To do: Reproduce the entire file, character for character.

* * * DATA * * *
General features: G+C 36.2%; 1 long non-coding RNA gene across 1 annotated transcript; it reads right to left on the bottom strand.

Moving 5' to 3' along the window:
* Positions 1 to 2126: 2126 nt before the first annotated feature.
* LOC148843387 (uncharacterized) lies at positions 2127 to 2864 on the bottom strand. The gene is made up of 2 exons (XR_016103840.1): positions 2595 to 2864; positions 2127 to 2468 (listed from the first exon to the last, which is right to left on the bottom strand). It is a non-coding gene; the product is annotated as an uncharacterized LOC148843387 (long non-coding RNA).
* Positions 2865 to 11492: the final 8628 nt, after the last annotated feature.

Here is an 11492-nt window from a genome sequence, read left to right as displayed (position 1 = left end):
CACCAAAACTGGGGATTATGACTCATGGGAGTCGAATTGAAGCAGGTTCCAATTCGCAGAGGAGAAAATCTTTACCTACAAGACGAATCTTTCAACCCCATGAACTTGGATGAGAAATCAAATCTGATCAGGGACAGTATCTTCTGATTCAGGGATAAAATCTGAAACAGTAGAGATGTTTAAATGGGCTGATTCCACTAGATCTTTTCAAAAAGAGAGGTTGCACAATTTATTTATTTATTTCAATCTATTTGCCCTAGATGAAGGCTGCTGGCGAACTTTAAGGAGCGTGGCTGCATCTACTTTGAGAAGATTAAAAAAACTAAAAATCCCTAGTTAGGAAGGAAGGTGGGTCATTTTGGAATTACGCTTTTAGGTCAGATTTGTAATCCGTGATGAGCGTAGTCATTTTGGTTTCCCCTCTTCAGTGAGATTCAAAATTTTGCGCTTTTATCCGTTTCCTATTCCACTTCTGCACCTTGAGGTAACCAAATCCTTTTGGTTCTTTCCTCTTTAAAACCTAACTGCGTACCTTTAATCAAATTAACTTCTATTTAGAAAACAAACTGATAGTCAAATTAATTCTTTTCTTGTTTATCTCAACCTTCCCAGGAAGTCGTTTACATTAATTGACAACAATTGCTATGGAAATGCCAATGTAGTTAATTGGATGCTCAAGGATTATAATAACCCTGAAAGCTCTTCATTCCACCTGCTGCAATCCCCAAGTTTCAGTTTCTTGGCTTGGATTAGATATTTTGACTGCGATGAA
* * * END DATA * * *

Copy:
General features: G+C 36.2%; 1 long non-coding RNA gene across 1 annotated transcript; it reads right to left on the bottom strand.

Moving 5' to 3' along the window:
* Positions 1 to 2126: 2126 nt before the first annotated feature.
* LOC148843387 (uncharacterized) lies at positions 2127 to 2864 on the bottom strand. The gene is made up of 2 exons (XR_016103840.1): positions 2595 to 2864; positions 2127 to 2468 (listed from the first exon to the last, which is right to left on the bottom strand). It is a non-coding gene; the product is annotated as an uncharacterized LOC148843387 (long non-coding RNA).
* Positions 2865 to 11492: the final 8628 nt, after the last annotated feature.

Here is an 11492-nt window from a genome sequence, read left to right as displayed (position 1 = left end):
CACCAAAACTGGGGATTATGACTCATGGGAGTCGAATTGAAGCAGGTTCCAATTCGCAGAGGAGAAAATCTTTACCTACAAGACGAATCTTTCAACCCCATGAACTTGGATGAGAAATCAAATCTGATCAGGGACAGTATCTTCTGATTCAGGGATAAAATCTGAAACAGTAGAGATGTTTAAATGGGCTGATTCCACTAGATCTTTTCAAAAAGAGAGGTTGCACAATTTATTTATTTATTTCAATCTATTTGCCCTAGATGAAGGCTGCTGGCGAACTTTAAGGAGCGTGGCTGCATCTACTTTGAGAAGATTAAAAAAACTAAAAATCCCTAGTTAGGAAGGAAGGTGGGTCATTTTGGAATTACGCTTTTAGGTCAGATTTGTAATCCGTGATGAGCGTAGTCATTTTGGTTTCCCCTCTTCAGTGAGATTCAAAATTTTGCGCTTTTATCCGTTTCCTATTCCACTTCTGCACCTTGAGGTAACCAAATCCTTTTGGTTCTTTCCTCTTTAAAACCTAACTGCGTACCTTTAATCAAATTAACTTCTATTTAGAAAACAAACTGATAGTCAAATTAATTCTTTTCTTGTTTATCTCAACCTTCCCAGGAAGTCGTTTACATTAATTGACAACAATTGCTATGGAAATGCCAATGTAGTTAATTGGATGCTCAAGGATTATAATAACCCTGAAAGCTCTTCATTCCACCTGCTGCAATCCCCAAGTTTCAGTTTCTTGGCTTGGATTAGATATTTTGACTGCGATGAA